Cambridge NIV Pitt Minion in Burgundy Goatskin


I've already posted two full-length reviews of other Pitt Minion editions, so I'm not going to spend a lot of time here repeating myself. Instead, as we look at the NIV edition in burgundy goatskin, I will make a few observations along the way. For an in-depth discussion of the Pitt Minion format, be sure to read my posts on the NKJV and ESV editions.
Above, you see the burgundy goatskin in all its glory. I'm genetically predisposed to hate burgundy. Red? Yes. Black? Sure. But burgundy doesn't do it for me. Maybe it's a gender thing. Growing up, burgundy Bibles were for girls. I wouldn't have been caught dead bringing one to church. 
Now I'm a man, and I've put away childish things (more or less). I would — and have — used this one in worship, to my utter satisfaction.


Like the other Pitt Minions, this NIV springs flat. It's hard to exaggerate what an appealing feature that is. (Nevertheless, I'll try.) As you can see, it comes with a single ribbon and art-gilt (i.e., "red under gold") edges. The layout is the familiar two-column, small-type treatment you'd expect from a Pitt Minion. As always, the text seems a bit more readable than it should, given the size.


Since I've written about the bleed-through/ghosting phenomenon recently, I should call attention to the photo above. Comparing the NIV and NKJV I reviewed previously, you see similar amounts of bleed-through — but I think it shows up more in the NKJV photos than it does here. What can I say? The camera plays tricks. Or better yet: this is what the bleed-through looks like when you're not paying attention to it, and the NKJV photos are what you see when you are. Does that make sense? Your mileage may vary, but to my debased eyes, this is perfectly readable.


The grain pattern on my NIV is particularly attractive, so I thought I'd snap a picture of the entire cover. Goatskin, of course, is a natural product, which means you'll see variation from one copy to another. I like this one. It's nice in the hand, too. Of the three goatskin Pitt Minions I've featured here, I prefer the "feel" of this one most.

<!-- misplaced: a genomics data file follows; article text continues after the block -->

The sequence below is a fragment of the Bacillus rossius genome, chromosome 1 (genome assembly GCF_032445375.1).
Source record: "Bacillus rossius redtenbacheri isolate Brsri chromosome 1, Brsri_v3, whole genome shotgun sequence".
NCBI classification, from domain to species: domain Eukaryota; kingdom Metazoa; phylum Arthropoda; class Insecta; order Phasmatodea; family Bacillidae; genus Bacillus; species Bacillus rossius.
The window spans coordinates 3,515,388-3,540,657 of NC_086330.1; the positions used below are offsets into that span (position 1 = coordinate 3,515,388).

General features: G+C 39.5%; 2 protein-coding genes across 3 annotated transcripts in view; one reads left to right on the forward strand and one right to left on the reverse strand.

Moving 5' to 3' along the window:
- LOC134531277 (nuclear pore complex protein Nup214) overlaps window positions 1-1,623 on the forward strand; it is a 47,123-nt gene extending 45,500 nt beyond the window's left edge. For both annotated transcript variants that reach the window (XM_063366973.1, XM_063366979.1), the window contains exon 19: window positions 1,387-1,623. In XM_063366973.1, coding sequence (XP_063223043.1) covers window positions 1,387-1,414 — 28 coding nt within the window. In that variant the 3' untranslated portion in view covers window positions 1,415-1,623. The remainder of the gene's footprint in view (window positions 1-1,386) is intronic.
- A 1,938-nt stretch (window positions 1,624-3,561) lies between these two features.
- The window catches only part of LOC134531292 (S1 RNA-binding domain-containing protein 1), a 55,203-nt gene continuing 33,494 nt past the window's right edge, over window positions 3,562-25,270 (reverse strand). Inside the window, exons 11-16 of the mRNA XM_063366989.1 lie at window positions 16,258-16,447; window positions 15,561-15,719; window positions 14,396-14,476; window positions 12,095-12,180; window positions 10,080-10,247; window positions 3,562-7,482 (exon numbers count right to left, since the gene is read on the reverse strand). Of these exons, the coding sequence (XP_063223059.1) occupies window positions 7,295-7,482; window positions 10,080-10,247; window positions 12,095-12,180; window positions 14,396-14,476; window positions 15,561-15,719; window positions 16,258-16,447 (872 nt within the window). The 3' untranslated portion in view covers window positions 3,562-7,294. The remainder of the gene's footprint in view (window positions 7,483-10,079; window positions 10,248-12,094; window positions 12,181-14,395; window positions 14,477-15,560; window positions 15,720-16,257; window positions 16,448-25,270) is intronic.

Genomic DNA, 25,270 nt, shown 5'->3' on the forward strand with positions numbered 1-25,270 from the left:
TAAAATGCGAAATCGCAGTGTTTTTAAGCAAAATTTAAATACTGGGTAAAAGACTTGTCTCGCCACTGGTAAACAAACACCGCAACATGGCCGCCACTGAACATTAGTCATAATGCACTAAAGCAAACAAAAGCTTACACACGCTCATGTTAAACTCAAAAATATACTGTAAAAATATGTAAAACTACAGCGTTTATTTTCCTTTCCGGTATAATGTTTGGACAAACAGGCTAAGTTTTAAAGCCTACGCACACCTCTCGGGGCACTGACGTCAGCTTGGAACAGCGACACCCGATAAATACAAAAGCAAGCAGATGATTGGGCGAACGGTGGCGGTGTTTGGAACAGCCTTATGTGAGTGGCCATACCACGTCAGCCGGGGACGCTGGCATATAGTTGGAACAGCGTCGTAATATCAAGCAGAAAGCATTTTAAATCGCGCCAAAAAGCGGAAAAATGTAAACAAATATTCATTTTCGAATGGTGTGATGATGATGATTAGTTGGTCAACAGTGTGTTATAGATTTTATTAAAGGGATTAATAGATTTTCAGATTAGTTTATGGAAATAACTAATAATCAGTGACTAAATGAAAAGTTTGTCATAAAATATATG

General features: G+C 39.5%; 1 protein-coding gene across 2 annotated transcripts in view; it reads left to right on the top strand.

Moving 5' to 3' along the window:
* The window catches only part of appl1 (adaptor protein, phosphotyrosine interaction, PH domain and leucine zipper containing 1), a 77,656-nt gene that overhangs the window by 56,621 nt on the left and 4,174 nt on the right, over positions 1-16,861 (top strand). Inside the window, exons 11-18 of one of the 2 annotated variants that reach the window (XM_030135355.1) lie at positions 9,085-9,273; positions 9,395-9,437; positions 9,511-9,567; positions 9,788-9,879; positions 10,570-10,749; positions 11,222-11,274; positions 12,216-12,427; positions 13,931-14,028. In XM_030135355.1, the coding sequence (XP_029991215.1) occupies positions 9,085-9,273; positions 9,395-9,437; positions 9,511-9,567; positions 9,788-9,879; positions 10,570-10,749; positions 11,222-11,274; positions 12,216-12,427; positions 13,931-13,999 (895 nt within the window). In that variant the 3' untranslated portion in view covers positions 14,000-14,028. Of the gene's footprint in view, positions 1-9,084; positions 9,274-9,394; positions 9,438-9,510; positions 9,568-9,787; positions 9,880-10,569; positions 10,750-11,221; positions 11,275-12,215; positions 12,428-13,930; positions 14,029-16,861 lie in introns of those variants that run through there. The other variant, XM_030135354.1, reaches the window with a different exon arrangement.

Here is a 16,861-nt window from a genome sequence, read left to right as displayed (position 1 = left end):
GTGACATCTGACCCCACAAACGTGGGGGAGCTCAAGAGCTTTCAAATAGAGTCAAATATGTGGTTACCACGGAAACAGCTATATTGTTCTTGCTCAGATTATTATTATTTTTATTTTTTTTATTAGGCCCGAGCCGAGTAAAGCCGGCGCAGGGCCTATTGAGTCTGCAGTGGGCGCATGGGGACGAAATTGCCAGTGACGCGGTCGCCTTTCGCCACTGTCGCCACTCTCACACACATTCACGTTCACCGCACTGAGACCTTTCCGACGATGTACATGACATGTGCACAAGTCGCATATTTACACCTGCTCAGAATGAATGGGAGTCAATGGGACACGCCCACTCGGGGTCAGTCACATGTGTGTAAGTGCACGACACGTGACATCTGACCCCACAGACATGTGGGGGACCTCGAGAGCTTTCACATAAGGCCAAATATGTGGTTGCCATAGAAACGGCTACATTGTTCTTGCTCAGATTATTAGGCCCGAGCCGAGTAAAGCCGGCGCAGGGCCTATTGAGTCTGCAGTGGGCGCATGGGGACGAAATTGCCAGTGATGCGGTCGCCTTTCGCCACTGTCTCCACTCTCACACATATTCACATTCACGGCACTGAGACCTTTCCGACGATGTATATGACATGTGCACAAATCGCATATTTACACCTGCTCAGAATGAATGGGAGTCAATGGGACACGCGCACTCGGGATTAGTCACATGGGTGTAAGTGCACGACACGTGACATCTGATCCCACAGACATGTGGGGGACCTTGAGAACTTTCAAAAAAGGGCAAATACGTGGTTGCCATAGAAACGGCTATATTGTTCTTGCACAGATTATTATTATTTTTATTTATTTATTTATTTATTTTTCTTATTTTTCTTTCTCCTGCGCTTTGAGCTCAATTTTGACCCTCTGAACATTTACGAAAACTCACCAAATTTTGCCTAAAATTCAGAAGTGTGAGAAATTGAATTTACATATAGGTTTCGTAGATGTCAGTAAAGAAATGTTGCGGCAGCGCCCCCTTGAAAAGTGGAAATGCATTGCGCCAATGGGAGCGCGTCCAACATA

The NIV and NKJV are both more supple than the newer ESV. Comparing them, I think the ESVs must use a stiffer board under the leather. Still, I don't think any of them are what you'd call "limp" — certainly not in the Nelson calfskin sense, or even the more structured highland goatskin sense. They aren't stiff, but they do have some springiness, some structure. At this size, it works quite well. The cover flexes when you want it to, but retains enough rigidity to support the text block when you're holding it one-handed.
By the way, notice the spine in the picture above? It's not folded back or hyperextended. The angle of the colored band is comparable to what you see in the earlier photo of the Pitt Minion opened flat. Just in case you were worried that this photo involved book abuse. The text block and the cover are supple enough to assume a posture like this.


But it is flexible, don't get me wrong. You can roll it up like a newspaper in your fist (as above), without the slightest feeling of guilt. This serves no practical purpose, of course, but it illustrates just how fluid even a more structured cover can be.
Handling the NKJV and NIV together, I was struck by their interesting feel that I wracked my brain for a way of conveying it visually. Below, you see what I came up with. I stacked both editions, grasped them in my (invisible) hand, and pinched. My thumb is pushing on the center of the burgundy NIV's cover while my fingers push back on the outer edges of the black NKJV. If you can imagine that, you have an idea of what these things feel like in person.


The Pitt Minion NIV is available from a variety of sources. Here are the Amazon links to the black and burgundy, both in goatskin and French Morocco:


14 Comments on “Cambridge NIV Pitt Minion in Burgundy Goatskin

  1. Now if only this was the TNIV, single-column (and subsequently thicker), that would be a dream Bible!